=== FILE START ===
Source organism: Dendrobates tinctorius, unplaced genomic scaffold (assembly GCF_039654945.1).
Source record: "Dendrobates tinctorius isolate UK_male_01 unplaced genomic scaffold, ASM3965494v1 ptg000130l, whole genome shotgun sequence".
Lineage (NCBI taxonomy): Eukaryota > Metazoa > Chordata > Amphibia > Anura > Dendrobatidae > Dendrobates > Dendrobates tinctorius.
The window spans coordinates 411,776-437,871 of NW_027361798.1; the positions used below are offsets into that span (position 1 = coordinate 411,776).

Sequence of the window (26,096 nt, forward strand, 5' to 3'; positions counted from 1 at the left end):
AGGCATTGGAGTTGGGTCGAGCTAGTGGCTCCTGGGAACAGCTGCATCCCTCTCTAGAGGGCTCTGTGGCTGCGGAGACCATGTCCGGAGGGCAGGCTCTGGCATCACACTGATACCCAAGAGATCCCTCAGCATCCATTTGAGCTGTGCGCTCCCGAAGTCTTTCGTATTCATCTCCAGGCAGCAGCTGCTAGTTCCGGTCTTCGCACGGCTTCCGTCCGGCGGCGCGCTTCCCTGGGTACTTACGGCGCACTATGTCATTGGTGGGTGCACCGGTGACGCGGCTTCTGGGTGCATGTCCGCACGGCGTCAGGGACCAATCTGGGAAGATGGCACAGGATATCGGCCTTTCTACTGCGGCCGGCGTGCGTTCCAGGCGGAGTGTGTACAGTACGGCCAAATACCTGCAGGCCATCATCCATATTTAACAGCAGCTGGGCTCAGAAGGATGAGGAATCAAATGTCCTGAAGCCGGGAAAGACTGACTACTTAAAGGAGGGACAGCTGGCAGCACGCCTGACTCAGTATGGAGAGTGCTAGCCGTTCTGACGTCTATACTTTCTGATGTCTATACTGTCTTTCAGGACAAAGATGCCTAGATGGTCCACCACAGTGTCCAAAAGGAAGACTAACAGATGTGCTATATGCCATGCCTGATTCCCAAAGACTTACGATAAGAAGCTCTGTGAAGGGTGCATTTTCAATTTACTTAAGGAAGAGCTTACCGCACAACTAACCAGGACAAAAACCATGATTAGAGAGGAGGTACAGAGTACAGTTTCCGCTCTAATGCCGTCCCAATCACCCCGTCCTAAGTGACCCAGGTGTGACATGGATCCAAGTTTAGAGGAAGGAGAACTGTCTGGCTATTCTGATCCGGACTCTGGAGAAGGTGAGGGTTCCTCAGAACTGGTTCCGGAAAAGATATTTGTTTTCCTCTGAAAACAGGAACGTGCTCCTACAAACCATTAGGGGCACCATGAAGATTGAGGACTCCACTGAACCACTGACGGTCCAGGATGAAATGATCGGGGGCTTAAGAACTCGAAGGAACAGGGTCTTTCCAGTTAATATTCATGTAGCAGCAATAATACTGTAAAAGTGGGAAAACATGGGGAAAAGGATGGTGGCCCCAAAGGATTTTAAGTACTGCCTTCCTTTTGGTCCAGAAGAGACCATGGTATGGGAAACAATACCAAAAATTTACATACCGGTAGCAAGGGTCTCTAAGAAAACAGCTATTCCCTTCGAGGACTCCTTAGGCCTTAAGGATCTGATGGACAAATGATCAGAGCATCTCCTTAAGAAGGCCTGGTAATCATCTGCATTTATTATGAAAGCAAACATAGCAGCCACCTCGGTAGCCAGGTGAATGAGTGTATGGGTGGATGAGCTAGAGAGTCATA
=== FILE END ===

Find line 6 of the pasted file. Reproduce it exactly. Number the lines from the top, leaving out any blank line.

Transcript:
AGGCATTGGAGTTGGGTCGAGCTAGTGGCTCCTGGGAACAGCTGCATCCCTCTCTAGAGGGCTCTGTGGCTGCGGAGACCATGTCCGGAGGGCAGGCTCTGGCATCACACTGATACCCAAGAGATCCCTCAGCATCCATTTGAGCTGTGCGCTCCCGAAGTCTTTCGTATTCATCTCCAGGCAGCAGCTGCTAGTTCCGGTCTTCGCACGGCTTCCGTCCGGCGGCGCGCTTCCCTGGGTACTTACGGCGCACTATGTCATTGGTGGGTGCACCGGTGACGCGGCTTCTGGGTGCATGTCCGCACGGCGTCAGGGACCAATCTGGGAAGATGGCACAGGATATCGGCCTTTCTACTGCGGCCGGCGTGCGTTCCAGGCGGAGTGTGTACAGTACGGCCAAATACCTGCAGGCCATCATCCATATTTAACAGCAGCTGGGCTCAGAAGGATGAGGAATCAAATGTCCTGAAGCCGGGAAAGACTGACTACTTAAAGGAGGGACAGCTGGCAGCACGCCTGACTCAGTATGGAGAGTGCTAGCCGTTCTGACGTCTATACTTTCTGATGTCTATACTGTCTTTCAGGACAAAGATGCCTAGATGGTCCACCACAGTGTCCAAAAGGAAGACTAACAGATGTGCTATATGCCATGCCTGATTCCCAAAGACTTACGATAAGAAGCTCTGTGAAGGGTGCATTTTCAATTTACTTAAGGAAGAGCTTACCGCACAACTAACCAGGACAAAAACCATGATTAGAGAGGAGGTACAGAGTACAGTTTCCGCTCTAATGCCGTCCCAATCACCCCGTCCTAAGTGACCCAGGTGTGACATGGATCCAAGTTTAGAGGAAGGAGAACTGTCTGGCTATTCTGATCCGGACTCTGGAGAAGGTGAGGGTTCCTCAGAACTGGTTCCGGAAAAGATATTTGTTTTCCTCTGAAAACAGGAACGTGCTCCTACAAACCATTAGGGGCACCATGAAGATTGAGGACTCCACTGAACCACTGACGGTCCAGGATGAAATGATCGGGGGCTTAAGAACTCGAAGGAACAGGGTCTTTCCAGTTAATATTCATGTAGCAGCAATAATACTGTAAAAGTGGGAAAACATGGGGAAAAGGATGGTGGCCCCAAAGGATTTTAAGTACTGCCTTCCTTTTGGTCCAGAAGAGACCATGGTATGGGAAACAATACCAAAAATTTACATACCGGTAGCAAGGGTCTCTAAGAAAACAGCTATTCCCTTCGAGGACTCCTTAGGCCTTAAGGATCTGATGGACAAATGATCAGAGCATCTCCTTAAGAAGGCCTGGTAATCATCTGCATTTATTATGAAAGCAAACATAGCAGCCACCTCGGTAGCCAGGTGAATGAGTGTATGGGTGGATGAGCTAGAGAGTCATA